Story written by Kimberly Weinberg, Assistant Director of Communications and Marketing at the University of Pittsburgh at Bradford
She spent her summer, however, on baseball diamonds in the Dominican Republic and small-town Pennsylvania, learning about and working with the players of Major League Baseball's farm system.
Although she loves to play soccer, when it comes to watching and taking part in a sport, the sport and recreation management major prefers baseball.
Professional baseball, with its extensive farm system of hundreds of minor league teams in small and medium-sized cities across the country, has more chances for those who want a job in sports to find one. That is one of the things Dailey finds attractive about it.
In addition to minor league teams, all 30 Major League franchises also run baseball academies in the Dominican Republic, which has long been known for producing great players like pitcher Pedro Martinez and homerun heavyweight Vladimir Guerrero.
Dailey secured an internship with the Houston Astros' Latin American baseball academy in the capital of Santo Domingo through the Council on International Education Exchange. Although the Astros located their academy in the capital, many are out in the country, Dailey explained, and it is not uncommon to be driving through a rural area and come across a modern baseball stadium.
According to The World Factbook website, more than 30 percent of Dominicans live below the poverty line. Athletic children and their families dream of being lifted out of poverty through baseball, and a unique system has developed around that hope.
Students can sign with a baseball academy at age 16, Dailey explained, and many students drop out of school at age 14 to begin working full time with an independent trainer in hopes of being accepted to a major league academy. The players receive free room and board with a trainer, she said. If an academy signs a player, the trainer gets a large portion of his signing bonus.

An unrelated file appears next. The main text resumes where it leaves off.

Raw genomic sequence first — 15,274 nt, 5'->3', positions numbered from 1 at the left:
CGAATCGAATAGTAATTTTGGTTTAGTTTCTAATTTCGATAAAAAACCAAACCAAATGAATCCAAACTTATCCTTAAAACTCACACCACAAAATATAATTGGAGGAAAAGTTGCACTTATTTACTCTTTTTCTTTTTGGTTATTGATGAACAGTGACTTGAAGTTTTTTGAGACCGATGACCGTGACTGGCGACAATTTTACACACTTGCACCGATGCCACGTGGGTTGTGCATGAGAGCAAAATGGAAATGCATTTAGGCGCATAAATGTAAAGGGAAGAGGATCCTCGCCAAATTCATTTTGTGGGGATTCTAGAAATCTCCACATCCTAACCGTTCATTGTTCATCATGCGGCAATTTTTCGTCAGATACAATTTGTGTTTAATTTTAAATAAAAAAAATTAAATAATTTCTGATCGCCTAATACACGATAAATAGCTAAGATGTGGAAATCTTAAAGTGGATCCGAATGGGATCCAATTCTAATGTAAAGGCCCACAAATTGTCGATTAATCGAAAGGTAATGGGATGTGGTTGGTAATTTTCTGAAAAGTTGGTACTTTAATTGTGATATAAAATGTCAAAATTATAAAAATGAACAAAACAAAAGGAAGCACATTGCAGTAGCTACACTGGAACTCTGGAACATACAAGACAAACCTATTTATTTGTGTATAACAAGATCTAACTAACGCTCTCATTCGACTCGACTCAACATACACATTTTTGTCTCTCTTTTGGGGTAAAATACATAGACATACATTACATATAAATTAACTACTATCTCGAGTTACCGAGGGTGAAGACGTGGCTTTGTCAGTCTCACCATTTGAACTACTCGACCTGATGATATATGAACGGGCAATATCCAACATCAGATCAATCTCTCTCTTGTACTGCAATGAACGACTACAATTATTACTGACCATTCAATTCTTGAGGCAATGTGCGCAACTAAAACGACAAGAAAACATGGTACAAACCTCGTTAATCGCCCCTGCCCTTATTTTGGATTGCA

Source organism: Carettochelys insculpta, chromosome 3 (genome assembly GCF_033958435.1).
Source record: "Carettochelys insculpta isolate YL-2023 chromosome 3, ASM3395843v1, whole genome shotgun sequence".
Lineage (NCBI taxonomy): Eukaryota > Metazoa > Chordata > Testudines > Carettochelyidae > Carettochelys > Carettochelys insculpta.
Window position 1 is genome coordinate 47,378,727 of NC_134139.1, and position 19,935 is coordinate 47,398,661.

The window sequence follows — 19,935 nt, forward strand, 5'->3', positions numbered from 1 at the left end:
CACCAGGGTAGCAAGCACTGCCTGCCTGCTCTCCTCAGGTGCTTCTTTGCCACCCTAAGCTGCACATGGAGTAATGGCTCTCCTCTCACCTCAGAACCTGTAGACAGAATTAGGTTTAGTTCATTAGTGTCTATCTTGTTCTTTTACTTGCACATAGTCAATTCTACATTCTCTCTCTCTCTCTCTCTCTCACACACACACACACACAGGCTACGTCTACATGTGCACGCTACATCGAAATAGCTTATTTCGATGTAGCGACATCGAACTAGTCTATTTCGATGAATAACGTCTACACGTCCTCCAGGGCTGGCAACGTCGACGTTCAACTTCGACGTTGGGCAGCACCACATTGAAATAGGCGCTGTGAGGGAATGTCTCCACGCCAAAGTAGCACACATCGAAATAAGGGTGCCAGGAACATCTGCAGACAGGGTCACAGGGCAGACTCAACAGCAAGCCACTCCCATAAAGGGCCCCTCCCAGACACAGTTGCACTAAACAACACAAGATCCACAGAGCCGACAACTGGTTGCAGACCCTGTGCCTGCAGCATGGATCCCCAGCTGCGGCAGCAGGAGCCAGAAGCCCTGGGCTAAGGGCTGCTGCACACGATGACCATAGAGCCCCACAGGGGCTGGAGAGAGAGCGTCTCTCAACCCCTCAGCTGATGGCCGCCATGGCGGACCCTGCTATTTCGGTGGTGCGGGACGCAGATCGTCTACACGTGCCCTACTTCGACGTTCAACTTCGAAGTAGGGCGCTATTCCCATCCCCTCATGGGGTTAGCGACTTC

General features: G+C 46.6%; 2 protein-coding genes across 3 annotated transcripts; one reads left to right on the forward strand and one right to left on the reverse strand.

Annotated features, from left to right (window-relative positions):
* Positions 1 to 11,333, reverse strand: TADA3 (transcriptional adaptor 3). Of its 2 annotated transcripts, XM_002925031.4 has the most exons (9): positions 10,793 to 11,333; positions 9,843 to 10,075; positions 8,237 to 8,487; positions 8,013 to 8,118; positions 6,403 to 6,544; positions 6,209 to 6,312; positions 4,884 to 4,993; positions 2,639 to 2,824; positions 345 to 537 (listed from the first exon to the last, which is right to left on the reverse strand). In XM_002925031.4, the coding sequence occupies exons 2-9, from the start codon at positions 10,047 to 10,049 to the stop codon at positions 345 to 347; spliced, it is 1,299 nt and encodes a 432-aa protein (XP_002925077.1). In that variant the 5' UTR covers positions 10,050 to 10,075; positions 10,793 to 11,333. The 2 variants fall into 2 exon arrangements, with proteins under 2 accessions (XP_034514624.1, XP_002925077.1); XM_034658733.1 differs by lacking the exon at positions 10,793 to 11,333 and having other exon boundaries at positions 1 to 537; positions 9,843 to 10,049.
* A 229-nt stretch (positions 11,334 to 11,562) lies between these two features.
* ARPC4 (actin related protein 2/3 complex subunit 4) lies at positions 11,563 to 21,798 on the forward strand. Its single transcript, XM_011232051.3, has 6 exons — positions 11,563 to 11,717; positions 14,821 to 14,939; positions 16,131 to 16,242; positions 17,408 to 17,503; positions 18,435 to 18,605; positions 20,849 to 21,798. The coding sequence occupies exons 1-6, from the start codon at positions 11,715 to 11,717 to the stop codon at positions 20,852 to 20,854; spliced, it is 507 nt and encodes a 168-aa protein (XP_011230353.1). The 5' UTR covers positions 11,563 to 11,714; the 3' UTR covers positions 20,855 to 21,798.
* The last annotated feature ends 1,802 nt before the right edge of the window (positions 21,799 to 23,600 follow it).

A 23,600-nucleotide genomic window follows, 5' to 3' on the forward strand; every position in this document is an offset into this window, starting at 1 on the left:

Dailey said that baseball is by far the most popular sport in the Dominican Republic, although she did see children playing basketball and soccer as well. Equipment is expensive for Little League-level teams, and children go searching for lost balls, use sticks for bats and glove barehanded.
Even if a child is signed by an academy, Dailey said, chances are still slim that he will make it to the United States. About 3 percent of the players from the academies make it to the states; only 1 percent will make it to the Major Leagues.
The Astros' program is one of the few to hire U.S. interns for its academy, Dailey said. The interns, however, do not work directly in baseball operations. She spent her time tutoring players in English. Those players come from throughout the Latin American world, not just the Dominican Republic.
She said she could tell that students from some countries, such as Venezuela and Mexico, had had access to a better education system and collectively had stronger English and math skills.
When she was not teaching students herself, she lived with a host family and took classes in the culture of Caribbean sports and ethical issues in Dominican sports. Field trips included not only some beautiful beaches, but also a trip to the New York Mets' academy.
"It was like a baseball resort," she said.
Back home in Pennsylvania, she spent the rest of her summer as an intern with an independent professional team, the Washington (Pennsylvania) Wild Things, and a summer college league team, the Butler Blue Sox.
They provided an opportunity to gain experience in several areas. Dailey worked with media and communications and handled social media like Snapchat, Twitter and Instagram. She worked the scoreboard.
"I realized how much I love sports," she said. "I loved showing up in the ballpark and calling it my job."